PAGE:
MIT-Spun AquaFresco Aims to Reinvent Laundry

The startup regenerates 95 percent of the water and detergent used in every load.

Alina Rwei, Chris Lai, and Sasha Huang

Alina Rwei, Chris Lai, and Sasha Huang/Image Provided

Laundry is about to be reinvented, thanks to three Ph.D. candidates from MIT.

Chris Lai, Sasha Huang, and Alina Rwei are the founders of AquaFresco, a startup developing a patent-pending filter that regenerates 95 percent of the water and detergent used in every load of laundry.

“Our day-to-day laundry is usually not that dirty,” Huang says. “We’re using a large amount of water to remove a small amount of waste components.”

Specifically, we’re using 20 gallons of water to remove just one tablespoon of dirt. For an average Marriott hotel, that adds up to a weekly $10,000 in water and detergent costs, according to AquaFresco. But if successful, the team hopes hotels could reuse the same filtered water, and detergent, for up to six months.

The idea for AquaFresco originated through MADMEC, MIT’s annual materials science competition focused on sustainability. The founders were granted a $1,000 budget and started brainstorming, using everyday tasks as inspiration to generate ideas.

“We all do laundry, and we all know we use a lot of water and detergent when we do our laundry,” Huang says. “We wanted to see what was missing there.”

AquaFresco won first place, but the success didn’t stop there. They were named finalists in the MIT $100K pitch competition, MIT Clean Energy Prize, and MIT Water Innovation Prize. In October, AquaFresco won $50,000 from startup accelerator MassChallenge.

“We have talked to hotels and laundromats,” Huang says, “and their reaction was very positive. It would be a huge advantage for them to adopt our system.”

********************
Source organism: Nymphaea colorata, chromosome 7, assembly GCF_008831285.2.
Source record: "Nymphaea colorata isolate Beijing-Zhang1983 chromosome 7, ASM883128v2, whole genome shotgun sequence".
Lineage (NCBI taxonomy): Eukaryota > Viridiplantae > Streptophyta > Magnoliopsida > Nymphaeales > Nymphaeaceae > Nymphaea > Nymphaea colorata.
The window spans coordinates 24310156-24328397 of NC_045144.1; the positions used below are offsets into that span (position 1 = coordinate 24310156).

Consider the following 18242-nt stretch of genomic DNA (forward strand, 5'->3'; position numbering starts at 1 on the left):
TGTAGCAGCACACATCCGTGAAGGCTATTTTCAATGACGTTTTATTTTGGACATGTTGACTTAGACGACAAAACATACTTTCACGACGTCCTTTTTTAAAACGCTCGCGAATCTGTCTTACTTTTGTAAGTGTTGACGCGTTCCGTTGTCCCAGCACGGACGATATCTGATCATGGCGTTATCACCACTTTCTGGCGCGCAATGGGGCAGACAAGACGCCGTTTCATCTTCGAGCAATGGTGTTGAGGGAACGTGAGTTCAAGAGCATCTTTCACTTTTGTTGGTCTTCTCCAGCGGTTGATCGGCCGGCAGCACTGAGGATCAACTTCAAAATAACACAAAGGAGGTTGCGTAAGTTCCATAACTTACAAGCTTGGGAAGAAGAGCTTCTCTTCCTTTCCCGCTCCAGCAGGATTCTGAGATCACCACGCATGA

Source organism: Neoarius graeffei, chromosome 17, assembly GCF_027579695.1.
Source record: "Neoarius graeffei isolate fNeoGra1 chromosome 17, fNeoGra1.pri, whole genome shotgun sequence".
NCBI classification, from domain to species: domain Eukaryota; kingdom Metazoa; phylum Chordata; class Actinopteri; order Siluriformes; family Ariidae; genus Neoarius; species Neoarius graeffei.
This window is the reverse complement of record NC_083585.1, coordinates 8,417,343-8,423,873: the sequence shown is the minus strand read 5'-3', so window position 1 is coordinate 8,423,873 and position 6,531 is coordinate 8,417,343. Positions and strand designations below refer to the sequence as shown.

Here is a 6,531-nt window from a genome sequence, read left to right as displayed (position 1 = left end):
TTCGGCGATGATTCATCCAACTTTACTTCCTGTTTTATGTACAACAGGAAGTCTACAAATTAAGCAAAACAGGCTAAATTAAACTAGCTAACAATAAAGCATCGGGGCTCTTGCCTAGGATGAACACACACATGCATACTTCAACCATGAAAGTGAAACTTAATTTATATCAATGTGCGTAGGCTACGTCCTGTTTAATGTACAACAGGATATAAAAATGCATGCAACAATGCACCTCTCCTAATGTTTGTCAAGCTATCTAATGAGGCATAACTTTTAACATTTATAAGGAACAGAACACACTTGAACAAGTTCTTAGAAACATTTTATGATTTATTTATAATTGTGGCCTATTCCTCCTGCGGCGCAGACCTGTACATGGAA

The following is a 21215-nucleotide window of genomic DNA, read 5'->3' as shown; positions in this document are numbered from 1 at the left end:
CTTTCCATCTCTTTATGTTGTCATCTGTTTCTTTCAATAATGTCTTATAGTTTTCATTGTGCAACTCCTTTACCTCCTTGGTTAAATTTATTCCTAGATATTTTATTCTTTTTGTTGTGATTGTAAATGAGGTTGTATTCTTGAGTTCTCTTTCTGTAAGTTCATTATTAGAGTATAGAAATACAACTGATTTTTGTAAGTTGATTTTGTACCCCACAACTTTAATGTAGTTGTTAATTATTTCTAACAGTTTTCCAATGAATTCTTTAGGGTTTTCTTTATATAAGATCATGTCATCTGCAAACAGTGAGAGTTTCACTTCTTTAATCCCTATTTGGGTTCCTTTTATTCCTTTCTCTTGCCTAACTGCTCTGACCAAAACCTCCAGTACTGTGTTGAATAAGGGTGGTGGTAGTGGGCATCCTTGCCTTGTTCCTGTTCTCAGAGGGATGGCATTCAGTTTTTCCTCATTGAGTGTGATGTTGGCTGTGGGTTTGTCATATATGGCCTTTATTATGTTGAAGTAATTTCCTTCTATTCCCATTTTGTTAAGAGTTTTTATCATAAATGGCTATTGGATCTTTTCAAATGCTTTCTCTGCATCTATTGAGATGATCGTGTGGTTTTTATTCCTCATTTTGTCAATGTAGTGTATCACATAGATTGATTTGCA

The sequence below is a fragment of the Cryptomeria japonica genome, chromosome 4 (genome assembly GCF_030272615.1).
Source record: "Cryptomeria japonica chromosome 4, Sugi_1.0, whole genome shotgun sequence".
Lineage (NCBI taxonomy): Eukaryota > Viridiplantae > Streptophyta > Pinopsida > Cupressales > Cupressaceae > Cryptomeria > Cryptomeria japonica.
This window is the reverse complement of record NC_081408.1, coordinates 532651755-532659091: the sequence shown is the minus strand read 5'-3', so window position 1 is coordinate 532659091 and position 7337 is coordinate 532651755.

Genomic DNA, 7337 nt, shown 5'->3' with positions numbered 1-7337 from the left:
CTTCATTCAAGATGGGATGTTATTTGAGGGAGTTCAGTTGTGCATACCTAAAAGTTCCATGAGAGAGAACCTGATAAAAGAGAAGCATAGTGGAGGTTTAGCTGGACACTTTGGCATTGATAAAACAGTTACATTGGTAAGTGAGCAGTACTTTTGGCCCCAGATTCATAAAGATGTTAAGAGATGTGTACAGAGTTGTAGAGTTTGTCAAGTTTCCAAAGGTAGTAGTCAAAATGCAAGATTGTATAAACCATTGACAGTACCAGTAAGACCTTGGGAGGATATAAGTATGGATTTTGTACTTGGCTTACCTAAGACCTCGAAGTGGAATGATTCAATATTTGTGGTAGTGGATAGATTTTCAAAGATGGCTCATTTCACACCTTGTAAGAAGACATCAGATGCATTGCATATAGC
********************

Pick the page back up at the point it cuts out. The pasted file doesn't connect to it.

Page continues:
In a commercial laundry case, hotels would connect their washer to an AquaFresco filtration unit. The unit would collect discharged wastewater and run it through a series of filtration and sanitization processes. The treated water, along with the detergent, would then feed back to the washer’s inlet for multiple cleaning cycles.

The team envisions the filtration unit working for laundromats, carwashes, and in industrial wastewater treatment—even in your own home.

For household laundry, Huang notes the ideal would be having the filter integrated into the washer, which would require the startup partnering with a manufacturer. The only difference for the average user would be in the washer’s size; the appliance could be up to 20 percent larger to accommodate the water storage tank and filtration unit.

Huang says they are first focusing on the commercial laundry space, however, and are aiming to secure additional funding from venture capitalists so they can have a minimum viable product on the market by June.

But if AquaFresco focuses on hotels alone, they could annually capture a $200 million market. With that much money saved, who can argue?